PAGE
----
A coalition of researchers, clinicians and other health professionals has been entrusted to steer a multi-million-dollar program to address the grossly disproportionate number of Indigenous Australians suffering diabetic foot complications.
Professor Alex Brown, the leader of SAHMRI’s Aboriginal Health Equity theme and a Professor of Medicine at the University of Adelaide, will lead the team that’s received an initial two-year, $6 million Federal Government grant.
“Indigenous Australians are almost four times more likely to develop diabetes than the rest of the population,” Professor Brown says.
“On top of that, Indigenous Australians suffering diabetes are far more likely to experience advanced complications from the disease.”
Aboriginal and Torres Strait Islanders with diabetes are three times as likely to experience peripheral arterial disease, 10 times as likely to be hospitalised with foot complications and a staggering 38 times more likely to have a lower limb amputated because of diabetes.
“The reasons behind this disparity are complex but the related costs are broad and significant,” Professor Brown says.
“The people represented by these statistics are often struck down when they’re in their prime. That not only affects their quality of life and impacts their families, it compromises the contributions they can make to their communities when they should be at their most productive.”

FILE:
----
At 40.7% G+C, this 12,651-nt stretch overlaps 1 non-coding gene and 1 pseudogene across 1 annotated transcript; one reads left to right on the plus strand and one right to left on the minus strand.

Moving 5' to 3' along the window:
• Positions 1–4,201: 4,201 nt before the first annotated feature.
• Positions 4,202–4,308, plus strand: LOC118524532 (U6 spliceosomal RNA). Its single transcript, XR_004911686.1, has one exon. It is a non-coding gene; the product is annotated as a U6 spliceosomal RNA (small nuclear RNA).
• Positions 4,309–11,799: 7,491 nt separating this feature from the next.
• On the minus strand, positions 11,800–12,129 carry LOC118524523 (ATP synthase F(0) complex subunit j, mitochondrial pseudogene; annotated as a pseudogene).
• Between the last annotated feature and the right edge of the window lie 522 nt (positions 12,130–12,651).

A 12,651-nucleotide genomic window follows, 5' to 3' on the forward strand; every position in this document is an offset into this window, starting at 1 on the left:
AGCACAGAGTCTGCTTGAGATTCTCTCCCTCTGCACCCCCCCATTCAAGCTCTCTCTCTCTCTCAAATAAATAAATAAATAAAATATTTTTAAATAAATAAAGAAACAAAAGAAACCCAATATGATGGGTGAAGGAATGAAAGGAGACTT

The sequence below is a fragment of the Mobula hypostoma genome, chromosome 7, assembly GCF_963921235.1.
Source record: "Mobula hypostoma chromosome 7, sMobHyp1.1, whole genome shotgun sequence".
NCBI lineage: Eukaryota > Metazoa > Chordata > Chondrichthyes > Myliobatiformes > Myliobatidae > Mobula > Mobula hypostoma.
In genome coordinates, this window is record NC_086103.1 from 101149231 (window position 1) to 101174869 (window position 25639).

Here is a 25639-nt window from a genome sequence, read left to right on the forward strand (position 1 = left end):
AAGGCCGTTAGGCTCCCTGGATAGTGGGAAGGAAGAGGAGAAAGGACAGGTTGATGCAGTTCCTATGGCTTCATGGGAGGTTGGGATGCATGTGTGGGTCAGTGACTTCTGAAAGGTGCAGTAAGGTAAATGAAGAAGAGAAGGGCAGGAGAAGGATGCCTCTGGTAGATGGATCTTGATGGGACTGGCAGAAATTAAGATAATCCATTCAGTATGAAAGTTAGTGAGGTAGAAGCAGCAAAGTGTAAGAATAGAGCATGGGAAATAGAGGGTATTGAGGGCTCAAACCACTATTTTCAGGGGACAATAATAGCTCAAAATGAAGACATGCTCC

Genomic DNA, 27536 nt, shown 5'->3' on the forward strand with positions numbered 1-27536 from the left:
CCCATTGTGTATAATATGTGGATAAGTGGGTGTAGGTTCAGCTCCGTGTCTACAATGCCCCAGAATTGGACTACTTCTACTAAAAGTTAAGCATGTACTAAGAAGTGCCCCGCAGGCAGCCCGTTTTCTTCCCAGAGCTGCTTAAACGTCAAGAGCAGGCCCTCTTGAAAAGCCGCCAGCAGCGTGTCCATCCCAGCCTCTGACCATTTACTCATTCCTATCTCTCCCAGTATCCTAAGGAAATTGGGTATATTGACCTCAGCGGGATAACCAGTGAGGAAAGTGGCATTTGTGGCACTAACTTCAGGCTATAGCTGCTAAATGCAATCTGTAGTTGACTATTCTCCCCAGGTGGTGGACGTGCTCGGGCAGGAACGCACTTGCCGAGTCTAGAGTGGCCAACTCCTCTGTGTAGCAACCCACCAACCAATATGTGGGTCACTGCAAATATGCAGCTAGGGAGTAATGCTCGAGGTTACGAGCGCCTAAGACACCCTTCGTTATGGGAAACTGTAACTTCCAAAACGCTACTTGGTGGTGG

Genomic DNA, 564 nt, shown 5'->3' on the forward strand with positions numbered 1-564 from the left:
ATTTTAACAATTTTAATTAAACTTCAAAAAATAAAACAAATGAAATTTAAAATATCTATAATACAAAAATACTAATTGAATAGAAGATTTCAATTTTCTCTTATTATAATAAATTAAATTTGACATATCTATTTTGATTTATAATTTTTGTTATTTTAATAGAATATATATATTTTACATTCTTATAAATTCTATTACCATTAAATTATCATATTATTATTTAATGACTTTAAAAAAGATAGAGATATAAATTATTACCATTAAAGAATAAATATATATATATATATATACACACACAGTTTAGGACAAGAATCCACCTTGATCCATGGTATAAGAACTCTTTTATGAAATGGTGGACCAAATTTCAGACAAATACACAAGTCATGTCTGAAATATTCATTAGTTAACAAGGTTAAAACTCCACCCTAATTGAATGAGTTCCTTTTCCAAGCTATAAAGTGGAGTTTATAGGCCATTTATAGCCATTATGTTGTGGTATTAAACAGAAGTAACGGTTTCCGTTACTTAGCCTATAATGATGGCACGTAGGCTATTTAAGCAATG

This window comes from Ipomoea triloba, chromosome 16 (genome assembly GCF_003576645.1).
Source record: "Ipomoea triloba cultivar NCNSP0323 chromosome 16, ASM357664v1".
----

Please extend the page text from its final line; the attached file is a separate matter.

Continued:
The diabetes foot complication prevention program will be run throughout South Australia, Western Australia, Northern Territory and Far North Queensland. Its agenda will include assessing the burden of the disease with a focus on foot complications among Indigenous Australians, defining best practice, improving clinical care and developing the workforce to deliver these improvements. Researchers from the coalition will evaluate the program throughout.
The coalition will comprise Aboriginal and Torres Strait Islander health organisations, clinical researchers, vascular surgeons, diabetologists, allied health professionals, diabetes educators and Diabetes Australia.